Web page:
CBD and THC have attracted more attention than any other chemical compounds in recent history. And that’s no surprise—whether we’re trying to learn more about how cannabinoids work or checking out the CBD to THC ratio of a new strain, the two terms are on our minds. A lot.
While CBD is largely in the spotlight for its many wellness properties, THC is a focal point in the legal recreational market. Why? Because it’s the one component of the cannabis plant that has the most potent psychoactive properties. As such, how much THC is in a strain or product will impact the type of high you experience. For those that are still learning how to choose the right THC products, we’ve put together a short guide to help you do just that.
The effects of THC—explained
THC—or tetrahydrocannabinol—is one of 113 cannabinoids found in the cannabis plant. As the primary psychoactive compound, it interacts with our body’s endocannabinoid system to stimulate the release of dopamine, leading to feelings of euphoria and relaxation. Since this process relies on how the compound engages with our body (and all bodies are different), how two people experience a high from the same product can vary significantly. This means that you might have to do a bit of work to find the recreational product that gives you the effects that you’re looking for.
Landing on a high
While your endocannabinoid system is a crucial part of determining the type of high you might get from a THC-based product, there are other contributing factors that you can control.
How you feel before you take a hit can significantly impact how you feel after. For instance, the same strain might energize you when you’re in a social scenario or help you relax when you’re in the comfort of your own bed. Again, this comes down to trial and error—but be sure to keep your surroundings in mind as you try a new strain.
THC to CBD ratio
For insight into how much of an effect a product might have on you, you should check the THC:CBD on the product description. With strains that have a higher THC ratio, you’re more likely to feel the effects of euphoria and relaxation tied to the compound. Take too much, though, and you could face side effects like anxiety or couch lock.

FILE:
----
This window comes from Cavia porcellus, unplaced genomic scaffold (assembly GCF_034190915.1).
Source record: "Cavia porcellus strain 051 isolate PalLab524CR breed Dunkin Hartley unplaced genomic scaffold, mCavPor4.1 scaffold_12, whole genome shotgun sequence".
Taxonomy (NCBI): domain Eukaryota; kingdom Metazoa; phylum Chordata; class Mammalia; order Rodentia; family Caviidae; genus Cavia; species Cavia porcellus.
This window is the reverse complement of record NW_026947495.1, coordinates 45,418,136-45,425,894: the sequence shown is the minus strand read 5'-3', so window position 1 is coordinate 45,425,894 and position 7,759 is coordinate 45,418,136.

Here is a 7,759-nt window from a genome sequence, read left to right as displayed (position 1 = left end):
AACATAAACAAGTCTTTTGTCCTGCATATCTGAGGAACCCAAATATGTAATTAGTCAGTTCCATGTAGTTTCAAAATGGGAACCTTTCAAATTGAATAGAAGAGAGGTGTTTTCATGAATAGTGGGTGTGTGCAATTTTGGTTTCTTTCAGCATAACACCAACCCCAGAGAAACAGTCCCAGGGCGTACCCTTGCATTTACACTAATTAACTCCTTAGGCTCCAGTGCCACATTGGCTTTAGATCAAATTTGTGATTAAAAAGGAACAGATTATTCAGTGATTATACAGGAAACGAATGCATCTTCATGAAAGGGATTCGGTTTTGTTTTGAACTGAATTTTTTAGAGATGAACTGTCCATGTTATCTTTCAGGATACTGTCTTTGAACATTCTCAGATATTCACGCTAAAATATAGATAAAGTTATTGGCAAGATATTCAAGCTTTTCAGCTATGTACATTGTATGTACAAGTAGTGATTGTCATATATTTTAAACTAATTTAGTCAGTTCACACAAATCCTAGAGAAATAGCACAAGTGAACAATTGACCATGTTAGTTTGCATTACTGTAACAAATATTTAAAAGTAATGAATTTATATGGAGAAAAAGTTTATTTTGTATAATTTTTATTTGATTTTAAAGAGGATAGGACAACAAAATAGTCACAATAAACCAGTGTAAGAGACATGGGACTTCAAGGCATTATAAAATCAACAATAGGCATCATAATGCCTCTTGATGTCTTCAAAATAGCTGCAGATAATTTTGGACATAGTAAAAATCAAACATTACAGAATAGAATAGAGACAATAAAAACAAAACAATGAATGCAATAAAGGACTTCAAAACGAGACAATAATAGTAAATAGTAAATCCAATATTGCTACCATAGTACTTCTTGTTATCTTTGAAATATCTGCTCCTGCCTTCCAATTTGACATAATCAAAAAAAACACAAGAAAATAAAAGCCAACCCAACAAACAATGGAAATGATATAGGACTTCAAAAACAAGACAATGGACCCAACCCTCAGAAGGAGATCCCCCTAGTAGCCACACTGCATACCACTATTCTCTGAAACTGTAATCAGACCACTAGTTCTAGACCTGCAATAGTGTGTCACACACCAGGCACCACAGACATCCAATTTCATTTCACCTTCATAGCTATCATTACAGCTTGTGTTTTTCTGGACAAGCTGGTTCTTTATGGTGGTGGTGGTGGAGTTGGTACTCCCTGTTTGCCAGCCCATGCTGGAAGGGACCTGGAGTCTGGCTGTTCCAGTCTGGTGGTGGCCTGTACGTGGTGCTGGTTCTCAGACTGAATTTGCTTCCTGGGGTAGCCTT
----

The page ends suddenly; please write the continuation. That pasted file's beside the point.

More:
Meanwhile, if you opt for a more balanced or CBD-dominant strain, the CBD can counteract some of the side effects while also providing its own wellness benefits. This happens in part due to the entourage effect—which speaks to how THC and CBD work together to enhance their effects. For those new to the scene, we recommend you start with a more balanced THC to CBD ratio.
How you consume cannabis plays a big role in how you experience its effects. With smoking or vaping, for instance, it can kick in relatively quickly as the cannabinoids access your bloodstream through the lungs. With edibles, however, the effects take longer as they have to go through your digestive system before being processed by the liver and entering your bloodstream — but the high is also likely to last longer. These are all things to factor in as you pick the right cannabis product for you.
Finding the right THC product
Feeling informed enough? Ready to get started? Great. Consider taking these steps as you make your foray into THC-based products.
1. Ask for advice
Start with someone you trust. A great high is something people love to share, and the same is true for cannabis knowledge. Talk to a friend about what they use cannabis for and and see if that aligns with how it might fit into your lifestyle. Once you have a better idea of what you might want, you can check in with your neighbourhood cannabis store. At Eden, our cannabis professionals are always keen to chat through our product selection and work with you to find the right strain—whether you’re brand new to the scene or a long-time cannabis enthusiast.
2. Start off in familiar surroundings
Start by sampling a strain at home. That way, if the effects of THC feel overwhelming, you can ride it out in the comfort of your couch.
3. Build up to the right high
We mean it when we say “start low, go slow.” Sure, the first few doses you might not feel much, but that’s better than being taken out of commission for a few hours by a strain that you just weren’t ready for. As part of this process, consider keeping a strain journal. With each strain you try, document how it makes you feel (consider mind and body sensations), how long the high lasts, how the flower burns, and how it tastes. This will help you figure out the patterns and commonalities in the strains and products that work for you.
In short, listen to your body, take our insights into account, and build up to a high that makes sense for you.
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